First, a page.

Each discrete set of crypto functions is supported by a Cryptographic Service Provider, or CSP. Microsoft supplies a set of CSPs with Windows Server 2003 to provide core cryptographic services. Third parties add their own CPSs to support their hardware or independent cryptographic functions. Figure 18.1 shows the list of CSPs in the Registry under HKLM | Software | Microsoft | Cryptography | Defaults | Provider.
Figure 18.1. Registry showing location of keys for Cryptographic Service Providers (CSPs).
This list is actually more complex than necessary. Before export controls were lifted on cryptographic technology, it was necessary for Microsoft to divide CSPs into U.S.-only and exportable versions, typically using a Base and Enhanced moniker. Now that all cryptographic technology in Windows Server 2003 is exportable, there are now only two core CSPs and a few vendor add-ons:
This CSP supports industry-standard RSA cryptographic functions along with U.S. Government cryptographic standards. These functions include key generation, certificate requests, hashing, and encryption. This CSP also supports Schannel services for secure web transactions.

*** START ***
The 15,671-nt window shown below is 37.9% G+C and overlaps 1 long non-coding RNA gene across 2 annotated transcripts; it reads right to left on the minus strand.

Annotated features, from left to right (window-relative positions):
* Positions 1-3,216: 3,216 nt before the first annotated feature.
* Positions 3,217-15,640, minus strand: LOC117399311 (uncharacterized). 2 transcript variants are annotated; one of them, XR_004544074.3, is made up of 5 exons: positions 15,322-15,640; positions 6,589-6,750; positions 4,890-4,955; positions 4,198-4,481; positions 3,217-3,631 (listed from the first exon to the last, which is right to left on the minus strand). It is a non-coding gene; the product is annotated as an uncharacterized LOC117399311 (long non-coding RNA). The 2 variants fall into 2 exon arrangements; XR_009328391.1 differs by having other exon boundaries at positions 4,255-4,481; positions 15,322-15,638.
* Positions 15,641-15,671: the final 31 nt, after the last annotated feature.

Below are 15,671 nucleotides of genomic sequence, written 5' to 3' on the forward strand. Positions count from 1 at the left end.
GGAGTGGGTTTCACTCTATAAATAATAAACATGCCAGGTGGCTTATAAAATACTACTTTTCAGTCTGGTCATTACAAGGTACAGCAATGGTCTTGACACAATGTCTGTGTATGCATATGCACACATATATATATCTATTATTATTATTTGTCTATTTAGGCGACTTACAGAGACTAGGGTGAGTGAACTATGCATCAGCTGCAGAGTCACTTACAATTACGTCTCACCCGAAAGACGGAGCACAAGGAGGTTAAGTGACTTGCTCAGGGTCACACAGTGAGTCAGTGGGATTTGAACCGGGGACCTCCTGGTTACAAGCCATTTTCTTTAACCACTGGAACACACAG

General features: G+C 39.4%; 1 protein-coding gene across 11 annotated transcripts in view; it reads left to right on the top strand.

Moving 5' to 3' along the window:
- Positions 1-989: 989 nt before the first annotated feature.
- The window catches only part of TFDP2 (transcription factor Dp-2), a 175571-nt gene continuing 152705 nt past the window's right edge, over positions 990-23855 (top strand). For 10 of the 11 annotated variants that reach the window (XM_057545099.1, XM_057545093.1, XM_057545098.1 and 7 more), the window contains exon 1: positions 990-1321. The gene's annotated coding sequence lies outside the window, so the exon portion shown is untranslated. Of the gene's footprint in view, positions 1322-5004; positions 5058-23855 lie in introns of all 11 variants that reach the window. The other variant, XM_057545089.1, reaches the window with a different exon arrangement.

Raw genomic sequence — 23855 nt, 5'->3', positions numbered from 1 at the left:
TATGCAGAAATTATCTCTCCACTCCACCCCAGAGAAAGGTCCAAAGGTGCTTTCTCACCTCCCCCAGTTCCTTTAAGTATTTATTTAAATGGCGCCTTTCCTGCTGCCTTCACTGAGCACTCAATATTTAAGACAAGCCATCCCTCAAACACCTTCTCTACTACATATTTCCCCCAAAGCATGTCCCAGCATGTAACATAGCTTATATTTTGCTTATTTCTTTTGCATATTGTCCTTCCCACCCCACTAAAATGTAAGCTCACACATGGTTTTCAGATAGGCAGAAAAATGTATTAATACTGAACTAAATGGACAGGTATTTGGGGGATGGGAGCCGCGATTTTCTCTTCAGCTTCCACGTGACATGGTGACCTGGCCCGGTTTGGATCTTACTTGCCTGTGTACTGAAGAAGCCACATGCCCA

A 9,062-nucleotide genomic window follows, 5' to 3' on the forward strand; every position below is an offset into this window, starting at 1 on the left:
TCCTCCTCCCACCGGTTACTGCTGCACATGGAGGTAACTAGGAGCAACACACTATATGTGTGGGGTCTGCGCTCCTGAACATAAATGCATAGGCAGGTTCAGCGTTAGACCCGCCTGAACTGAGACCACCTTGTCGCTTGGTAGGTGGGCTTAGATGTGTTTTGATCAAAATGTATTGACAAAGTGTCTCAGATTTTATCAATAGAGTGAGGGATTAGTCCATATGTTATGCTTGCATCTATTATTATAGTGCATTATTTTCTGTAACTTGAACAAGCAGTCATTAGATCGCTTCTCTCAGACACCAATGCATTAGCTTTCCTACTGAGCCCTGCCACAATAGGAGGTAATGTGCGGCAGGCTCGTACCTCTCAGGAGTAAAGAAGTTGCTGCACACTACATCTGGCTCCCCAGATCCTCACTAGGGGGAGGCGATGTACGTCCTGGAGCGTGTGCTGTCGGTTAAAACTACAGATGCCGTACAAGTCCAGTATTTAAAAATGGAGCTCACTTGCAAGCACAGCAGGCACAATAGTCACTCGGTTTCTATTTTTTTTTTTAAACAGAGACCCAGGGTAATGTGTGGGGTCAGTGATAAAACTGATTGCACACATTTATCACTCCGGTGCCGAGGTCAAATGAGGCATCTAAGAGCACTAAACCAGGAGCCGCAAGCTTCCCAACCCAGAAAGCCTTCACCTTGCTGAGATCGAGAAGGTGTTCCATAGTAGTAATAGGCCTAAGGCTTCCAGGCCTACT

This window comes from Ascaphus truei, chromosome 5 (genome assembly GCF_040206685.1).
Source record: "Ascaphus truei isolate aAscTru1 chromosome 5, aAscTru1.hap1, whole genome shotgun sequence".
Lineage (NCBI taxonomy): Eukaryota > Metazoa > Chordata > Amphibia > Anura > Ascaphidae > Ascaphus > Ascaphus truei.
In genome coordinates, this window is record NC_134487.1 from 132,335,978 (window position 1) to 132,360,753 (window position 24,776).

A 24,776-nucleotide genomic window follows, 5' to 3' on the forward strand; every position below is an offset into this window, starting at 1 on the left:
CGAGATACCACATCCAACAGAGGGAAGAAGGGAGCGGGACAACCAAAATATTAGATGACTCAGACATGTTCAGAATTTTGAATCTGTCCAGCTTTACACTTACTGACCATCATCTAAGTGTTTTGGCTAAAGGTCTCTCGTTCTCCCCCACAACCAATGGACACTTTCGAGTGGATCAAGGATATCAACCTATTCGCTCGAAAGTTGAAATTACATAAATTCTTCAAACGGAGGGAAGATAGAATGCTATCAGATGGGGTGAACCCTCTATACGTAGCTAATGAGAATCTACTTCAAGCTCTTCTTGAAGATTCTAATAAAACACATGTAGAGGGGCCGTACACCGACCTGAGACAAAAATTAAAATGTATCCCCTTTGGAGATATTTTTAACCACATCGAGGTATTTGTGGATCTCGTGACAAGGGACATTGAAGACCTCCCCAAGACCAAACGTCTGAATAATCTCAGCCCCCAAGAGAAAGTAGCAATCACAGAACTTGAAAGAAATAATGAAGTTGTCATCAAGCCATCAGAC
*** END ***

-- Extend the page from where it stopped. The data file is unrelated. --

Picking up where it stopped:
This CSP supports the U.S. Government's Digital Signature Standard and the more prevalent Diffie-Hellman key exchange transactions.
Smart card providers.
Windows Server 2003 includes generic interfaces for collecting tokens from smart cards and a set of drivers for Gemplus, Infineon (a spinoff of Siemens Semiconductors), and Schlumberger smart card readers.
Outlook 2000 and Outlook XP install another CSP, Exchcsp.dll, to support FIPS-140 compliant S/MIME. This provider is documented in a white paper available at csrc.nist.gov/cryptval/140-1/140sp/140sp110.pdf.
Windows Server 2003 and XP store a user's crypto keys in the user's profile. Figure 18.2 shows the locations.
The user's private keys are stored under Crypto\RSA. The keys are encrypted with a Session key derived from a Master key generated by the Data Protection API, or DPAPI.
The Master key is stored under Protect\<userSID>. It is encrypted using a special structure called an HMAC, which stands for Hash-based Message Authentication Code. An HMAC is a hash that combines a block of data with a secret key. The HMAC for the Master key consists of a SHA-1 hash of the Master key itself using the user's password hash as the secret key. This HMAC permits the Master key to be encrypted with a cryptographically strong key that is still derivable from the user's password.
The user's public keys are stored under System Certificates\My\Certificates. Copies of the public key certificates are stored in the Registry. If a user is a member of a Windows Server 2003 or Windows 2000 domain, a copy of the user's public key can also be stored in Active Directory.
Figure 18.2. PKCS key locations in a user profile.
If you delete the user's profile, you lose the private keys that are paired with the public keys used to encrypt files and emails. The user then loses the ability to decrypt those files and emails. Be very careful when working with user profiles if you deploy a Windows-based PKI.